Jesus v. Oyshi Table Corp. et al, No. 1:2019cv00830 - Document 94 (S.D.N.Y. 2021)

Court Description: OPINION AND ORDER. For the foregoing reasons, the Court grants Defendants' motion for partial summary judgment except as to the following: the weeks of June 19, 2015, April 8, 2016, and June 30, 2017 for Garcia's minimum wage and overtime c laims; and the week of June 30, 2017 for Morales's minimum wage and overtime claims. Within thirty days of the filing of this Opinion and Order, the parties shall submit a proposed joint pretrial order prepared in accordance with Rule 26(a)(3) o f the Federal Rules of Civil Procedure and 7.B of the Court's Individual Rules and Practices in Civil Cases. The parties shall follow the Court's Individual Rules and Practices in Civil Cases for any submission that must be made at the time of the proposed joint pretrial order, including any motions in limine. The Clerk of Court is respectfully directed to terminate the motion pending at Docket Number 76. SO ORDERED. re: 76 MOTION for Partial Summary Judgment filed by Matthew Ahn, Oyshi Table Corp. (Signed by Judge John P. Cronan on 2/17/2021) (rjm)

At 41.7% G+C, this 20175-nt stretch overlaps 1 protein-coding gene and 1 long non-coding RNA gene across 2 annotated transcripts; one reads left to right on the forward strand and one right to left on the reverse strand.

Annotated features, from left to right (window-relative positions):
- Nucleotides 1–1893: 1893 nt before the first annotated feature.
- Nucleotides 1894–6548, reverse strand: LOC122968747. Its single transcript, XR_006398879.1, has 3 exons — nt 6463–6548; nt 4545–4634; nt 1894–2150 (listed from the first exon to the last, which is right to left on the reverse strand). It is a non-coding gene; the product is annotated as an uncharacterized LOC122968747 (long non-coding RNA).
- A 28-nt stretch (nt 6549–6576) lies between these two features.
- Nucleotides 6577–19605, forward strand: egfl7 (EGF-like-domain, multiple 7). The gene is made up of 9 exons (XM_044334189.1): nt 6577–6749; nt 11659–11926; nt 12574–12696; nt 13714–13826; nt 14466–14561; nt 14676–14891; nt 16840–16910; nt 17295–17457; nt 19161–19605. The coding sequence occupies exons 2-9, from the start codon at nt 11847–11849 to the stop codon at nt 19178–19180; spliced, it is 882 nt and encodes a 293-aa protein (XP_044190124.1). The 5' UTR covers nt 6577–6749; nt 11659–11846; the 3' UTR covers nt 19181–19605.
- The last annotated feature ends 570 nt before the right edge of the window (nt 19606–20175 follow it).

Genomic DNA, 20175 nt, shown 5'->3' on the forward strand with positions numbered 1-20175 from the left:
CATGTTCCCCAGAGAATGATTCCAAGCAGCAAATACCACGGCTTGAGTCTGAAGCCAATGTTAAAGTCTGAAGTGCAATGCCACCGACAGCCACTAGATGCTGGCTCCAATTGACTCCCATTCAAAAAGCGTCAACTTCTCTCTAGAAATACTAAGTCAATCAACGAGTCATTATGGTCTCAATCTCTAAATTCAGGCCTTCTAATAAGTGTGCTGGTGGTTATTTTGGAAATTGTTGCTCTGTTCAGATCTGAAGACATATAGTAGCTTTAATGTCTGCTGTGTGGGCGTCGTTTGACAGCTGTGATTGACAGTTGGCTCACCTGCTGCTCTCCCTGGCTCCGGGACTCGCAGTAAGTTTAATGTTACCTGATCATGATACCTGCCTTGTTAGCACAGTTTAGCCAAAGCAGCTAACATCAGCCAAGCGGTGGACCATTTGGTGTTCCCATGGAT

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Jesus v. Oyshi Table Corp. et al Doc. 94 Case 1:19-cv-00830-JPC-SLC Document 94 Filed 02/17/21 Page 1 of 15 UNITED STATES DISTRICT COURT SOUTHERN DISTRICT OF NEW YORK ---------------------------------------------------------------------- X : FIDEL DE JESUS, VICTOR RAMOS, ISRAEL FLORES, : CIRINO MORALES, ROGELIO BAZAN, ALFONSO : MENDEZ, and JOSE JUAN GARCIA, on behalf : of themselves, FLSA Collective Plaintiffs and the Class, : : Plaintiffs, : : -v: : OYSHI TABLE CORP. d/b/a TOASTIES et al., : : Defendants. : : ---------------------------------------------------------------------- X 19 Civ. 830 (JPC) OPINION AND ORDER JOHN P. CRONAN, United States District Judge: Plaintiffs are food preparers and delivery persons who worked at a deli in Manhattan. They brought this suit against their former employers under the Fair Labor Standards Act and the New York Labor Law, alleging numerous wage-and-hour violations. Presently before the Court is Defendants’ motion for partial summary judgment to dismiss some of these claims. For the reasons that follow, the Court grants Defendants’ motion in nearly every part, except for a few select work weeks as to some of the Plaintiffs. I. Background A. Facts The following facts are undisputed, unless otherwise noted. Defendant Matthew Ahn is the president of Oyshi Table Corp. (“Oyshi”). Dkt. 81 (“Plaintiffs’ Rule 56.1 Response”) ¶ 6. In early 2014, Oyshi purchased “Toasties,” a delicatessen on Third Avenue in New York City from J.S.W. Venture, Inc. Id. ¶ 2. Oyshi operated Toasties until July 2020 when it permanently closed as a result of the COVID-19 pandemic. Id. ¶ 1. Five of the seven Plaintiffs who worked at Toasties Dockets.Justia.com Case 1:19-cv-00830-JPC-SLC Document 94 Filed 02/17/21 Page 2 of 15 under Oyshi’s management—Israel Flores, Jose Juan Garcia, Fidel De Jesus, Alfonso Mendez, and Cirino Morales—also allege that they began working at Toasties prior to March 2014, when Oyshi bought the deli. Dkt. 33 (“Amended Complaint” or “Amended Compl.”) ¶¶ 30(a), 32(a)-33(a), 35(a)-36(a); Dkt. 83 ¶ 1; Dkt. 84 (“Garcia Decl.”) ¶ 1; Dkt. 85 ¶ 1; Dkt. 86 (“Mendez Decl.”) ¶ 1; Dkt. 87 (“Morales Decl.”) ¶ 1. 1 Three of the Plaintiffs—Garcia, Mendez, and Morales—are the subject of a good portion of Defendants’ motion here, and thus the Court now turns to facts regarding their employment specifically. The Amended Complaint alleges that Garcia worked as a “deli man” at Toasties five or six days each week and between eight and eleven hours each day. Amended Compl. ¶ 36(a)-(b). Garcia alleges that from January 2018 onward, he worked through his meal break once per week. Id. ¶ 36(b). He thus claims that his wages were “time-shaved” by approximately one hour each week during this time. Id. ¶ 36(d). In his declaration, Garcia further alleges that prior to January 2018, Defendants shaved forty-five minutes off each day for a meal break even though he never took a break. Garcia Decl. ¶ 4. Morales alleges that he worked at Toasties as a food preparer five days per week for a total of 50 to 52.5 hours each week. Amended Compl. ¶ 33(a)-(b). In his declaration, Morales alleges that he never took a break prior to January 2018, but Defendants deducted forty-five minutes per workday anyway. Morales Decl. ¶ 4. Beginning in January 2018, he claims that he began taking some breaks, but worked through his break once per week. Id. ¶ 5. 1 The remaining two Plaintiffs—Victor Ramos and Rogelio Bazan—allege that they worked at Toasties as of March 2017 and February 2018, respectively. Amended Compl. ¶¶ 31(a), 34(a); Dkt. 82 ¶ 1; Dkt. 88 ¶ 1. Because Defendants have not moved for summary judgment as to any of Bazan’s or Ramos’s claims, the Court does not discuss facts relevant to these two Plaintiffs. 2 Case 1:19-cv-00830-JPC-SLC Document 94 Filed 02/17/21 Page 3 of 15 Mendez alleges that he worked at Toasties as a delivery person. Amended Compl. ¶ 35(a). He claims that from the beginning of his employment to December 2017, Defendants deducted forty-five minutes per workday for a meal break, despite the fact that he never took a break. Id. ¶ 35(b). Starting in January 2018, he claims that he began taking breaks, but worked through his break once per week, and thus he still lost wages due to this “time-shaving policy.” Id. Mendez alleges that at least twice per week, he worked thirty minutes past his scheduled hours but was not compensated for this additional time. Id. ¶ 35(d). He also claims that he was not reimbursed for his “tools of the trade” or for maintenance or repair costs that he incurred. Id. ¶ 41. Finally, Garcia, Morales, and Mendez all allege that Defendants improperly claimed a meal credit of $6.50 per day although these Plaintiffs sometimes were unable to eat, and Defendants sometimes provided no meals. Id. at ¶ 42; Garcia Decl. ¶ 7; Morales Decl. ¶ 8; Mendez Decl. ¶ 14. B. Procedural History Plaintiffs initiated this action on January 28, 2019 and filed the Amended Complaint on May 22, 2019. Dkts. 2, 33. Plaintiffs allege Defendants violated the Fair Labor Standards Act (“FLSA”), 29 U.S.C. § 201 et seq., and the New York Labor Law (“NYLL”), N.Y. Lab. Law § 650 et seq., by, inter alia, failing to pay them minimum wage or overtime pay. Amended Compl. ¶¶ 5174. Plaintiffs also allege that Defendants failed to pay them a “spread of hours” premium under the NYLL for each workday that exceeded ten hours. Id. ¶ 69. As part of the Southern District of New York’s pilot program for cases involving claims under the FLSA, the Court referred this action for mediation, Dkt. 30, but that failed to resolve the matter, Dkt. 41. On October 4, 2019, the Honorable Analisa Torres entered a case management plan and scheduling order, and the parties proceeded to discovery. Dkt. 45. On June 3, 2020, the parties again attempted to resolve this case, this time through a settlement conference before the Honorable Sarah L. Cave, but were unsuccessful. 3 Case 1:19-cv-00830-JPC-SLC Document 94 Filed 02/17/21 Page 4 of 15 After this, Judge Torres granted Defendants leave to file a motion for partial summary judgment. Dkt. 75. Defendants filed their motion for partial summary judgment on September 1, 2020. Dkts. 76-79. Plaintiffs opposed Defendants’ motion on September 29, 2020, Dkts. 80-89, the same day that the undersigned was reassigned to this matter. The motion became fully briefed on October 13, 2020, Dkt. 90, and the Court held oral argument on February 8, 2021. II. Legal Standard Summary judgment is appropriate when “the movant shows that there is no genuine dispute as to any material fact and the movant is entitled to judgment as a matter of law.” Fed. R. Civ. P. 56(a). “A genuine dispute exists where ‘the evidence is such that a reasonable jury could return a verdict for the nonmoving party,’ while a fact is material if it ‘might affect the outcome of the suit under the governing law.’” Chen v. 2425 Broadway Chao Rest., LLC, No. 16 Civ. 5735 (GHW), 2019 WL 1244291, at *4 (S.D.N.Y. Mar. 18, 2019) (quoting Anderson v. Liberty Lobby, Inc., 477 U.S. 242, 248 (1986)). The Court must “resolve all ambiguities and draw all justifiable factual inferences in favor of the party against whom summary judgment is sought.” Major League Baseball Props., Inc. v. Salvino, Inc., 542 F.3d 290, 309 (2d Cir. 2008). “The movant bears the initial burden of demonstrating ‘the absence of a genuine issue of material fact,’ and if satisfied, the burden then shifts to the non-movant to present ‘evidence sufficient to satisfy every element of the claim.’” Chen, 2019 WL 1244291, at *4 (quoting Holcomb v. Iona Coll., 521 F.3d 130, 137 (2d Cir. 2008)). “To defeat a motion for summary judgment, the non-movant ‘must come forward with specific facts showing that there is a genuine issue for trial.’” Chen, 2019 WL 1244291, at *4 (quoting Matsushita Elec. Indus. Co. v. Zenith Radio Corp., 475 U.S. 574, 587 (1986)). The nonmovant “may not rely on conclusory allegations or unsubstantiated speculation,” and “must offer 4 Case 1:19-cv-00830-JPC-SLC Document 94 Filed 02/17/21 Page 5 of 15 some hard evidence showing that its version of the events is not wholly fanciful.” Jeffreys v. City of New York, 426 F.3d 549, 554 (2d Cir. 2005) (internal quotation marks and citations omitted). “The mere existence of a scintilla of evidence in support of the [non-movant’s] position will be insufficient; there must be evidence on which the jury could reasonably find for the [non-movant].” Anderson, 477 U.S. at 252. “Where no rational finder of fact could find in favor of the nonmoving party because the evidence to support its case is so slight, summary judgment must be granted.” Brown v. Eli Lilly & Co., 654 F.3d 347, 358 (2d Cir. 2011) (internal quotation marks and citation omitted). III. Discussion There are two issues before the Court. First, should the Court grant summary judgment in favor of Defendants with regard to certain claims brought by some individual Plaintiffs, namely: (a) Garcia’s minimum wage and overtime claims under the FLSA and the NYLL for the years 2014 through 2019; (b) Garcia’s spread of hours claims under the NYLL for the year 2014; (c) Morales’s minimum wage and overtime claims under the FLSA and the NYLL for the years 2016 through 2018; (d) Morales’s spread of hours claims under the NYLL for the years 2014 and 2016; (e) Mendez’s minimum wage and overtime claims under the FLSA and the NYLL for the years 2019 and 2020; and (f) Mendez’s spread of hours claims under the NYLL for the years 2014, 2019, and 2020? Second, should the Court grant summary judgment in favor of Defendants on all claims for damages that allegedly accrued prior to Oyshi’s purchase of Toasties in early 2014? A. Individual Plaintiffs’ Claims The starting point to analyzing whether the Court should grant Defendants’ partial summary judgment motion as to certain claims brought by some Plaintiffs is Local Civil Rule 56.1. Pursuant to Rule 56.1, a party moving for summary judgment must attach a “separate, short and concise 5 Case 1:19-cv-00830-JPC-SLC Document 94 Filed 02/17/21 Page 6 of 15 statement, in numbered paragraphs, of the material facts as to which the moving party contends there is no genuine issue to be tried.” Local Civil Rule 56.1(a). The party opposing summary judgment must then set forth a statement responding to each numbered paragraph and may add paragraphs with additional material facts for which that party contends there are genuine issues to be tried. Id. at 56.1(b). “The facts set forth in a moving party’s statement ‘will be deemed to be admitted unless controverted’ by the opposing party’s statement.” Chen, 2019 WL 1244291, at *5 (quoting Local Civil Rule 56.1(c)); see also Nunez v. Broadway Beauty Wholesale Inc., No. 19 Civ. 362 (JPO), 2020 WL 6063536, at *1 (S.D.N.Y. Oct. 14, 2020) (“Supported facts in a Rule 56.1 statement will be deemed admitted if the opposing party fails to controvert those facts.”). Finally, each statement of material fact “must be followed by citation to evidence which would be admissible” consistent with Federal Rule of Civil Procedure 56. Chen, 2019 WL 1244291, at *5 (quoting Local Civil Rule 56.1(d)). The purpose of this rule is “to streamline the consideration of summary judgment motions by freeing district courts from the need to hunt through voluminous records without guidance from the parties.” Holtz v. Rockefeller & Co., 258 F.3d 62, 74 (2d Cir. 2001). However, it “does not absolve the party seeking summary judgment of the burden of showing that it is entitled to judgment as a matter of law, and a Local Rule 56.1 statement is not itself a vehicle for making factual assertions that are otherwise unsupported in the record.” Id. If “the record does not support the assertions in a Local Rule 56.1 statement, those assertions should be disregarded and the record reviewed independently.” Id. 1. Garcia’s Claims In accordance with Judge Torres’s individual practices, Defendants submitted a pre-motion Rule 56.1 statement to which Plaintiffs responded. See Dkt. 73-2 (“Plaintiffs’ Pre-Motion Rule 6 Case 1:19-cv-00830-JPC-SLC Document 94 Filed 02/17/21 Page 7 of 15 56.1 Response”). In this statement, Garcia admitted that “Oyshi paid [him] at least the minimum wage during the time-period of his employment with Oyshi.” Id. ¶ 53. More specifically, he admitted that he “has failed to identify a single week during which he was not paid the minimum wage” in the years 2014, 2015, 2016, 2017, 2018, and 2019. Id. ¶¶ 62, 65, 68, 71, 74, 77. Second, Garcia also admitted that “Oyshi paid [him] overtime at the rate of 1.5 times his hourly wage during the time-period of his employment with Oyshi.” Id. ¶ 54. And he agreed that he “has failed to identify a single week during which he was not paid overtime at the rate of 1.5 times his hourly wage” in the years 2014, 2015, 2016, 2017, 2018, and 2019. Id. ¶¶ 63, 66, 69, 72, 75, 78. Third, he admitted that he “has failed to identify a single day during which he was not paid spread of hours pay in the calendar year 2014.” Id. ¶ 64. As part of their opposition to Defendants’ motion, Plaintiffs filed a renewed Rule 56.1 response in which Garcia again admitted these same facts. Plaintiffs’ Rule 56.1 Response ¶¶ 55-56, 64-68, 70-71, 73-74, 76-77, 79-80. The crux of Defendants’ motion is that these admissions are dispositive of the fact that Garcia does not have a meritorious claim for minimum wage or overtime violations under the FLSA or the NYLL while he was employed by Oyshi, or a valid spread of hours claim under the NYLL for 2014. Dkt. 79 (“Motion”) at 5-6. Garcia argues that his admissions only went to the rates that he was paid, but that after Defendants improperly deducted meal credits and time for breaks that he did not take, Garcia did not “actually receive[] all his proper minimum wage and overtime.” Dkt. 80 (“Opposition”) at 3. Garcia fails to point to any specific evidence in the record to support this. See id. at 2-3. Besides the allegations in the Complaint, Garcia only cites his own declaration for support, as well as portions of Plaintiffs’ Rule 56.1 Response, which in turn, cites Garcia’s declaration. Id. at 3. Garcia’s declaration consists of nine unsubstantiated paragraphs across one and one-half pages. In 7 Case 1:19-cv-00830-JPC-SLC Document 94 Filed 02/17/21 Page 8 of 15 the declaration, Garcia claims that “[f]rom the start of [his] employment through December 2017, [he] worked without any breaks even though Defendants deducted forty-five minutes (45) minutes per workday for a meal break, resulting in unpaid wages due to Defendants[’] time-shaving policy.” Garcia Decl. ¶ 4. Further, he claims that “[f]rom January 2018 to the end of [his] employment, [he] worked through [his] forty-five (45) minute break once per week, resulting in unpaid wages due to Defendants’ time-shaving policy.” Id. ¶ 5. Finally, he claims that “[t]hroughout [his] employment, Defendants deducted a meal credit from [his] wages” even though he generally did not get a meal or did not have time to eat it because he continued working through his breaks. Id. ¶ 7. These declaration statements are nothing more than a repetition of the allegations in the Complaint, and Garcia points to no objective evidence in the record to support these assertions. And even crediting the statements in Garcia’s declaration, he does not explain why this would mean that Defendants failed to pay him minimum wage or overtime for all or a portion of his time at Toasties. Garcia thus fails to offer any “hard evidence showing that [his] version of the events is not wholly fanciful.” Jeffreys, 426 F.3d at 554. This is so despite the fact that Defendants have produced years of comprehensive payroll records detailing Garcia’s weekly pay. Dkt. 78, Exh. C. Garcia’s failure to rely on these records may well be because they largely support Garcia’s very admission that Oyshi paid him “at least the minimum wage” and “overtime at the rate of 1.5 times his hourly wage” during his employment. Plaintiffs’ Rule 56.1 Response ¶¶ 55-56. Garcia has identified nothing in the pages of detailed pay records that would suggest otherwise. Nor has Garcia submitted any hard evidence of his own, such as payroll stubs, in an effort to challenge Defendants’ records. When asked at oral argument why this was so, Plaintiffs’ counsel explained that Plaintiffs chose not to submit payroll records in response to Defendants’ evidence because they encompassed “a lot of pages.” Feb. 8, 2021 8 Case 1:19-cv-00830-JPC-SLC Document 94 Filed 02/17/21 Page 9 of 15 Transcript at 18. Garcia thus has failed to “come forward with specific facts showing that there is a genuine issue for trial.’” Matsushita, 475 U.S. at 587 (internal quotation marks and citation omitted). The Court nonetheless carefully reviewed the evidence produced by Defendants, including the records reflecting Garcia’s weekly pay, to ensure that it supports the uncontroverted Rule 56.1 statements, see Holtz, 258 F.3d at 74, and sees no reason to not credit Garcia’s admissions with respect to the vast majority of weeks that Garcia worked at Toasties. However, for the following three weeks, the record suggests that Garcia may have been underpaid based on the reported hours worked and the prevailing minimum wage and overtime rates at the time: June 19, 2015; April 8, 2016; and June 30, 2017. See Dkt. 78, Exh. C at 4, 6-7. The Court thus does not grant summary judgment in favor of Defendants as to these weeks. The only authority Garcia cites in support of his opposition to partial summary judgment dismissing certain wage and overtime claims is Bellegar de Dussuau v. Blockbuster, Inc., Opposition at 3, for the unremarkable proposition that on a motion for summary judgment, “[t]he court is required to resolve any ambiguities and to make all reasonable inferences in favor of the non-moving party.” No. 03 Civ. 6614 (WHP), 2006 WL 465374, at *3 (S.D.N.Y. Feb. 28, 2006). The Court fails to see how this axiom saves Garcia’s claims. Garcia admitted that he was paid minimum wage and overtime and has failed to point to any specific evidence to suggest that a reasonable jury could return a verdict in his favor despite these admissions. See Zhang v. XYZ Limousine, Inc., No. 15 Civ. 7440 (JS) (AKT), 2019 WL 1220310, at *9 (E.D.N.Y. Mar. 15, 2019), report and recommendation adopted (E.D.N.Y. Apr. 9, 2019) (recommending that the court grant the defendants’ motion for summary judgment because the plaintiffs “failed to point out any evidence in the record which creates a genuine issue of fact as to Plaintiffs’ rates of pay”). The 9 Case 1:19-cv-00830-JPC-SLC Document 94 Filed 02/17/21 Page 10 of 15 Court thus grants Defendants’ motion for summary judgment as to Garcia’s minimum wage and overtime claims under the FLSA and the NYLL, except for the three weeks identified above. Despite Defendants’ motion for summary judgment as to Garcia’s 2014 spread of hours claims, Garcia failed to mention these claims at all in his opposition or point to any evidence in the record to suggest that a reasonable jury could find for him on this claim. And again, Garcia admitted that he “failed to identify a single day during which he was not paid spread of hours pay in the calendar year 2014.” Plaintiffs’ Rule 56.1 Response ¶ 66. The Court thus grants Defendants’ motion for summary judgment as to Garcia’s 2014 spread of hours claims under the NYLL as well. 2. Morales’s Claims In Plaintiffs’ pre-motion Rule 56.1 response, Morales admitted facts nearly identical to those that Garcia admitted. Morales admitted that “Oyshi paid [him] at least the minimum wage during the time[] period of his employment with Oyshi.” Plaintiffs’ Pre-Motion Rule 56.1 Response ¶ 27. Like Garcia, Morales admitted that for the years 2016, 2017, and 2018, he “has failed to identify a single week during which he was not paid the minimum wage.” Id. ¶¶ 41, 44, 47. Morales too admitted that “Oyshi paid [him] overtime at the rate of 1.5 times his hourly wage during the time-period of his employment with Oyshi.” Id. ¶ 28. Thus, he concedes that he “has failed to identify a single week during which he was not paid overtime at the rate of 1.5 times his hourly wage” for the years 2016, 2017, and 2018. Id. ¶¶ 42, 45, 48. Finally, Morales agrees he “has failed to identify a single day during which he was not paid spread of hours pay” in 2014 or 2016. Id. ¶¶ 37, 43. And in Plaintiffs’ renewed Rule 56.1 response, Morales again admitted these same facts. Plaintiffs’ Rule 56.1 Response ¶¶ 29-30, 39, 43-47, 49-50. Defendants argue that this Court must grant summary judgment for Morales’s minimum wage and overtime claims for 2016, 2017, and 2018, as well as Morales’s spread of hours claims 10 Case 1:19-cv-00830-JPC-SLC Document 94 Filed 02/17/21 Page 11 of 15 for 2014 and 2016 due to these admissions. See Motion at 6. Morales opposes summary judgment for his minimum wage and overtime claims for the same reasons as Garcia. Opposition at 4-5. For support, Morales also only points to his declaration, id. at 4, which includes nearly identical statements as Garcia’s declaration. Compare Morales Decl. ¶¶ 4-5, 8 with Garcia Decl. ¶¶ 4-5, 7. Morales also fails to point to any hard evidence supporting his bare assertions, such as payroll records, which Defendants also produced as to Morales. See Dkt. 78, Exh. A. For the same reasons as stated above, Morales also has not identified anything “in the record which creates a genuine issue of fact as to [his] rates of pay.” Zhang, 2019 WL 1220310, at *9. However, after careful review of Defendants’ records reflecting Morales’s weekly pay, the Court concludes that Morales may have been underpaid for the week of June 30, 2017, in light of the number of hours he apparently worked that week and the applicable minimum wage and overtime rates at the time. See Dkt. 78, Exh. A at 7. Finally, like Garcia, Morales fails to raise any argument opposing Defendants’ motion for summary judgment as to his spread of hours claims. Thus, the Court grants Defendants’ summary judgment motion as to Morales’s minimum wage and overtime claims under the FLSA and the NYLL for 2016, 2017 (with the exception of the week of June 30, 2017), and 2018, and Morales’s spread of hours claims under the NYLL for 2014 and 2016. 3. Mendez’s Claims Mendez’s claims work slightly differently because he worked as a tipped employee at Toasties. Plaintiffs’ Rule 56.1 Response ¶ 103. Thus, his minimum wage and overtime claims rest in large part on the allegation that Defendants claimed an impermissible tip credit on his wages. See Amended Compl. ¶¶ 24, 37. However, in Plaintiffs’ pre-motion Rule 56.1 response, Mendez admitted that “Oyshi did not claim a tip credit on [his] wages in 2019 or 2020.” Plaintiffs’ Pre- 11 Case 1:19-cv-00830-JPC-SLC Document 94 Filed 02/17/21 Page 12 of 15 Motion Rule 56.1 Response ¶ 103. Further, he admitted that he “has failed to identify a single day during which he was not paid spread of hours pay” in the years 2014, 2019, or 2020. Id. ¶¶ 115, 120-21. And he admitted these same facts in Plaintiffs’ Rule 56.1 response filed with their opposition. Plaintiffs’ Rule 56.1 Response ¶¶ 105, 117, 122-23. Once again, Defendants argue that these admissions show that the Court must grant summary judgment on these claims. Motion at 6. Mendez’s arguments are no different than Garcia or Morales, and he too points only to his own, unsubstantiated declaration for support. Opposition at 5-6. Without citation, Mendez states that he worked through some breaks and that Defendants impermissibly deducted a meal credit. Mendez Decl. ¶¶ 6, 14. These arguments fail for the same reasons as stated above. However, Mendez further claims that his minimum wage and overtime claims are also based on the fact that “Defendants failed to reimburse [him] for the delivery vehicles [he] was required to purchase and maintain” and that he spent “approximately one hundred ($100) dollars per month on maintenance and repairs.” Id. ¶ 7. However, once again, Mendez fails to cite any “hard evidence showing that [his] version of the events is not wholly fanciful.” Jeffreys, 426 F.3d at 554. For example, Mendez does not offer even the slightest description of the type of maintenance or repairs he needed and does not bring forth any proof of such services, such as receipts. The Court thus grants Defendants’ motion for summary judgment as to Mendez’s minimum wage and overtime claims for 2019 and 2020. Finally, like Garcia and Morales, Mendez in his opposition does not mention his spread of hours claim. Therefore, and in light of Mendez’s admissions, the Court also grants Defendants’ motion for summary judgment as to Mendez’s spread of hours claims for 2014, 2019, and 2020. 12 Case 1:19-cv-00830-JPC-SLC Document 94 Filed 02/17/21 Page 13 of 15 B. Plaintiffs’ Claims for Damages Prior to 2014 The parties do not dispute that Defendants purchased Toasties from J.S.W. Venture in March 2014. Plaintiffs’ Rule 56.1 Response ¶¶ 1-2. It is not entirely clear from the face of the Amended Complaint that Plaintiffs allege that Defendants are liable for damages prior to March 2014, but such a theory fails in all events. Defendants argue that a theory of successor liability could be relevant only to Plaintiffs’ NYLL claims because of the FLSA’s statute of limitations. Motion at 7 n.3. Plaintiffs do not argue otherwise and appear to agree that the Court should apply the traditional common law test applicable to NYLL claims. See Opposition at 6-8. The Court agrees this test is appropriate here. “Under both New York law and traditional common law, a corporation that purchases the assets of another corporation is generally not liable for the seller’s liabilities.” New York v. Nat’l Serv. Indus., Inc., 460 F.3d 201, 209 (2d Cir. 2006). “Under the common law test, a business buyer is liable for the seller’s debts only when ‘(1) a buyer . . . formally assumes a seller’s debts; (2) [the] transactions [are] undertaken to defraud creditors; (3) a buyer . . . de facto merged with a seller; [or] (4) a buyer . . . is a mere continuation of a seller.’” Diaz v. Slayton One Cleaner Inc., No. 17 Civ. 1311 (LTS), 2018 WL 4935831, at *3 (S.D.N.Y. Oct. 11, 2018) (alterations in original) (quoting Cargo Partner AG v. Albatrans, Inc., 352 F.3d 41, 45 (2d Cir. 2003)). The Court is aware of no evidence suggesting that either of these first two exceptions are met, and Plaintiffs do not argue they are. Instead, Plaintiffs rely on the latter two exceptions and assert that successor liability is met here because there was either a de facto merger or continuity of the seller. Opposition at 7-8; see also Plaintiffs’ Rule 56.1 Response ¶ 2. “To determine whether a transaction is a de facto merger or a mere continuation, courts consider whether there was ‘(1) continuity of ownership; (2) cessation of ordinary business and dissolution of the acquired 13 Case 1:19-cv-00830-JPC-SLC Document 94 Filed 02/17/21 Page 14 of 15 corporation as soon as possible; (3) assumption by the purchaser of the liabilities ordinarily necessary for the uninterrupted continuation of the business of the acquired corporation; and (4) continuity of management, personnel, physical location, assets, and general business operation.’” Wang v. Abumi Sushi Inc., 262 F. Supp. 3d 81, 87 (S.D.N.Y. 2017) (quoting Nat’l Serv. Indus., 460 F.3d at 209). “[B]ecause ‘continuity of ownership is the essence of a merger,’ . . . the exception ‘cannot apply in its absence.’” Id. (quoting Priestley v. Headminder, Inc., 647 F.3d 497, 505-06 (2d Cir. 2011)). Here, Plaintiffs do not allege that there was any continuity of ownership. Instead, Plaintiffs only point to three reasons to support their theory of de facto merger or continuity of the seller: (1) five of the Plaintiffs allegedly worked at Toasties before the sale; (2) the deli was called “Toasties” before and after the sale; and (3) the deli did not move its location. Opposition at 8. At best, this shows some “continuity of . . . personnel [and] physical location.” Nat’l Serv. Indus., 460 F.3d at 209. Plaintiffs cite no authority suggesting that such minor facts are enough to impose successor liability on a buyer, and the Court is aware of none. Instead, the weight of authority instructs that a plaintiff’s allegation of successor liability fails absent any suggestion that there was continuity of ownership. See, e.g., Wang, 262 F. Supp. 3d at 87 (holding that without this “indispensable factor,” successor liability fails as a matter of law); Battino v. Cornelia Fifth Ave., LLC, 861 F. Supp. 2d 392, 401 (S.D.N.Y. 2012) (“Here, there is no dispute that ownership of the business changed hands; thus regardless of whether the other de facto merger factors are present, the de facto merger and ‘mere continuation’ exceptions do not apply.”). The Court thus grants Defendants’ motion for summary judgment as to Plaintiffs’ claims for damages that allegedly accrued prior to March 2014. 14 Case 1:19-cv-00830-JPC-SLC Document 94 Filed 02/17/21 Page 15 of 15 IV. Conclusion For the foregoing reasons, the Court grants Defendants’ motion for partial summary judgment except as to the following: the weeks of June 19, 2015, April 8, 2016, and June 30, 2017 for Garcia’s minimum wage and overtime claims; and the week of June 30, 2017 for Morales’s minimum wage and overtime claims. Within thirty days of the filing of this Opinion and Order, the parties shall submit a proposed joint pretrial order prepared in accordance with Rule 26(a)(3) of the Federal Rules of Civil Procedure and 7.B of the Court’s Individual Rules and Practices in Civil Cases. The parties shall follow the Court’s Individual Rules and Practices in Civil Cases for any submission that must be made at the time of the proposed joint pretrial order, including any motions in limine. The Clerk of Court is respectfully directed to terminate the motion pending at Docket Number 76. SO ORDERED. Dated: February 17, 2021 New York, New York __________________________________ JOHN P. CRONAN United States District Judge 15